Policy Indications: Professional College Fees Must be Non-Exploitative  |  Parent Interventions: As a Studious Girl Destroyed Her Mobile Phone  |  Teacher Insights: Know about how to choose the best MPPSC coaching institute  |  National Edu News: Swinburne University of Technology & IIT H launch the joint doctoral program  |  Policy Indications: India & Japan collaborations for innovations on Hydrogen based technologies  |  National Edu News: Education Minister addresses at the Annual Convocation of IIM Rohtak  |  Education Information: UPSC postpones tests and Interviews of some examinations  |  National Edu News: Piyush Goyal launches the Startup India Seed Fund Scheme  |  Teacher Insights: Are you Proficient in English?  |  National Edu News: National climate vulnerability assessment sees 8 states as highly vulnerable  |  National Edu News: Education minister e-launches long-lasting hygiene product DuroKea Series  |  National Edu News: Punjab’s new nutrient rich crop varieties can satisfy India's nutritional needs   |  Guest Column: Delicious Dhabas  |  International Edu News: 2D Perovskites for Solar Cells and LEDS  |  International Edu News: AI Model for Predicting Tsunami  |  
January 09, 2020 Thursday 03:15:27 PM IST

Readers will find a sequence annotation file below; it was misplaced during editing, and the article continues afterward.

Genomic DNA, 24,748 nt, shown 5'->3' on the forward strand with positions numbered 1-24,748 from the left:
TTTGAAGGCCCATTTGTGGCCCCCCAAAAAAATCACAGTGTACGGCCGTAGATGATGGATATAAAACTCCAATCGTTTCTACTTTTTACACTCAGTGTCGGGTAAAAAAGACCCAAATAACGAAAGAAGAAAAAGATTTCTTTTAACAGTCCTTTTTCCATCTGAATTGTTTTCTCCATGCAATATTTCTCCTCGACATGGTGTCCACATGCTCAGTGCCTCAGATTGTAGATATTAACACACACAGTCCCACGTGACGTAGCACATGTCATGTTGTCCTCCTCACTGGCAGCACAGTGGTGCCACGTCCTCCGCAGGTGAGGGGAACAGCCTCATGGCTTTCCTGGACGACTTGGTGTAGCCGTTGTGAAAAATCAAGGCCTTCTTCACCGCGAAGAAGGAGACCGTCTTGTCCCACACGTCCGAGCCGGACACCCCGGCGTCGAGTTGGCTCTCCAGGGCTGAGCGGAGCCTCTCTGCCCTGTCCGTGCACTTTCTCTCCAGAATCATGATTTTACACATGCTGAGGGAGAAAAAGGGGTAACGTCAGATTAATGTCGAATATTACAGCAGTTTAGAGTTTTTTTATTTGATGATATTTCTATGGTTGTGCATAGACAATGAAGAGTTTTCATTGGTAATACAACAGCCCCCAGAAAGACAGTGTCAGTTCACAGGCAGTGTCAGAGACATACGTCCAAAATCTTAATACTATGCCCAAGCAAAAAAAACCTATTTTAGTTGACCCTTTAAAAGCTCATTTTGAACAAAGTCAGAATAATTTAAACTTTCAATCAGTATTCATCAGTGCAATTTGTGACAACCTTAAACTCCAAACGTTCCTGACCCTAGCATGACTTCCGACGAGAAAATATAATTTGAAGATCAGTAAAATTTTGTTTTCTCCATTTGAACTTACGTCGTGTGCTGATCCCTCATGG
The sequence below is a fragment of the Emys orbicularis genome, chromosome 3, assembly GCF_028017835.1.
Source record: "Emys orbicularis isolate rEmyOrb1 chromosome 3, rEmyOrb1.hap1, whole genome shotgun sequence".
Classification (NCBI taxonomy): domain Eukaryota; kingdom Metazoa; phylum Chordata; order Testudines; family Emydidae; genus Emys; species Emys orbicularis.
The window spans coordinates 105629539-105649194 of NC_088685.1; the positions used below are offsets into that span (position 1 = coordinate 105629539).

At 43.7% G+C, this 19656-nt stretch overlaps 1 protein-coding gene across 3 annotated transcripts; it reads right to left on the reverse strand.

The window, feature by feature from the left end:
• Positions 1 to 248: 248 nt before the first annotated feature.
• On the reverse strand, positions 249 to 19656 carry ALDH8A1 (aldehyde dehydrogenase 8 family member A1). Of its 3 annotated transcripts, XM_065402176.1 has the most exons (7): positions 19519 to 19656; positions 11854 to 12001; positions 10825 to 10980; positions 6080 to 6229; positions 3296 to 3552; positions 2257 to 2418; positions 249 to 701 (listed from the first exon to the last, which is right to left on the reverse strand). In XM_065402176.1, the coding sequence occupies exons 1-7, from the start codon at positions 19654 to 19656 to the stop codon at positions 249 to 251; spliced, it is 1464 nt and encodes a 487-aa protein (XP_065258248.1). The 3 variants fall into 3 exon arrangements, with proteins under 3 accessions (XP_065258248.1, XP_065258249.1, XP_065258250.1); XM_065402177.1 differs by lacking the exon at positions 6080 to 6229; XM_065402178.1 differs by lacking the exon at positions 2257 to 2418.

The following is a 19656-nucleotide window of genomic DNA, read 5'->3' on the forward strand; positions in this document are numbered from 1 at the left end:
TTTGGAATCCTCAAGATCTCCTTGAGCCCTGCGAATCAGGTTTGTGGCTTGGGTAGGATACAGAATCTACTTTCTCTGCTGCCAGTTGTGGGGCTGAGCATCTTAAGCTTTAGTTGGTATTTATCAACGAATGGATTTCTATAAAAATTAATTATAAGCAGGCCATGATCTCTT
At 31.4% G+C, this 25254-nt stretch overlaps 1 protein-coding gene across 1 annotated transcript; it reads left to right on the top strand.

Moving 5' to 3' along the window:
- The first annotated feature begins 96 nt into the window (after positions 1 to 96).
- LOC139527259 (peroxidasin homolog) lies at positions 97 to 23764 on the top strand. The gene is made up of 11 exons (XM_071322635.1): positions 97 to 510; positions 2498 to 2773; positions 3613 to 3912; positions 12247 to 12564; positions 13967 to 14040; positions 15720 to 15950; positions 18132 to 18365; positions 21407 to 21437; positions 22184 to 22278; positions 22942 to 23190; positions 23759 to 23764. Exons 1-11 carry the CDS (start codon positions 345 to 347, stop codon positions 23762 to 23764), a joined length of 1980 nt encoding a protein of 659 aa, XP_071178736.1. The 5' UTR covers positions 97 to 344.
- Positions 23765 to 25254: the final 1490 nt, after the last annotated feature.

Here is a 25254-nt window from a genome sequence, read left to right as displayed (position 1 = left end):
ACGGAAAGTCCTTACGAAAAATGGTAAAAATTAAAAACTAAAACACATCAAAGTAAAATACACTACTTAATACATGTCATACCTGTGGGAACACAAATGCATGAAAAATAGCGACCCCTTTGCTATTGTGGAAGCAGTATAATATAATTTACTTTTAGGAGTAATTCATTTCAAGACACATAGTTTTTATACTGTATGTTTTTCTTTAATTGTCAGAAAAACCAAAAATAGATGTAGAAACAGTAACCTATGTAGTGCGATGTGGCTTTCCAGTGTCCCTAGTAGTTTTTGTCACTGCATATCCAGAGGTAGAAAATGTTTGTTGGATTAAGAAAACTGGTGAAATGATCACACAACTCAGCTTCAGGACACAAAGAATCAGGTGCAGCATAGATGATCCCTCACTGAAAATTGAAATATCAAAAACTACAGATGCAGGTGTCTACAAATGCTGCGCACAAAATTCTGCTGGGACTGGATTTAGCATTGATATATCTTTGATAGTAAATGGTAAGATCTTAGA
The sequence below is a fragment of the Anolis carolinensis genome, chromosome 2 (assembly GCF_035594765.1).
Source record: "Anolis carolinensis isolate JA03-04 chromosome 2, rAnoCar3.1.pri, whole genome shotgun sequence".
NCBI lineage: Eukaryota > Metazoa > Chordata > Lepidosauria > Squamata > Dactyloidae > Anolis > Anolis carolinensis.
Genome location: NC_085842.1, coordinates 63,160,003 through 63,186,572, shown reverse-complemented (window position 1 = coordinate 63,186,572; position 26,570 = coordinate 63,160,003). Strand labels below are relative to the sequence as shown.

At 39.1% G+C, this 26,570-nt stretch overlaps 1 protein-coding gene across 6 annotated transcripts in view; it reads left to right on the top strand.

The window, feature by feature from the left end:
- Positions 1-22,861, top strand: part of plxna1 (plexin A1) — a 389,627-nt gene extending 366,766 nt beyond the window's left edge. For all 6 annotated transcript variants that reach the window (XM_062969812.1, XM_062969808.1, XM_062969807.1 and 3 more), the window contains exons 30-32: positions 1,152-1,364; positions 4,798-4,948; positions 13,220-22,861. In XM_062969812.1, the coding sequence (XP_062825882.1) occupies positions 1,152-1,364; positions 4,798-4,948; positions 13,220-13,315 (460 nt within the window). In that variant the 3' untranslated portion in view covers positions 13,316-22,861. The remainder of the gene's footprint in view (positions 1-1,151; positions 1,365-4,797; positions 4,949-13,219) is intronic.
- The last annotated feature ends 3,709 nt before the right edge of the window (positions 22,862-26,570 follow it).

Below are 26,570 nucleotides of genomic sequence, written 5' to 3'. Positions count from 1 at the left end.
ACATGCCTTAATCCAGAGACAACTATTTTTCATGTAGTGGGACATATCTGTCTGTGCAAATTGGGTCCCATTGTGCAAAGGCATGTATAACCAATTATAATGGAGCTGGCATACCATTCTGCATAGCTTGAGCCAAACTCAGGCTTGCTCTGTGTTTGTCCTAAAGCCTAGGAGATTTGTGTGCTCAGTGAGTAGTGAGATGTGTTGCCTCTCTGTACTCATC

New System to Learn Arithmetic Easily

Teacher Insights

The University of Geneva (UNIGE) has developed a new system to make learning of arithmetic easier for school students. Titled ACE-ArithmEcole, the programme is designed to help school children surpass their intuitions and informal knowledge, and rely instead on the use of arithmetic principles. The approach based on semantic re-encoding helps students to gain knowledge in arithmetic at a very young age. 

At the conclusion of the tests, researchers observed undeniable results. Amongst students who had learned to solve mathematical problems with the ACE-ArithmEcole method, 63.4% gave correct answers to the problems that were easy to simulate mentally, and 50.5% found the answers to the more complex problems. “In contrast, only 42.2% of the pupils in the standard curriculum succeeded in solving simple problems, and only 29.8% gave the right answer to the complex problems,” exclaims Katarina Gvozdic, a researcher at the Faculty of Psychology and Education (FPSE) in UNIGE.

Comments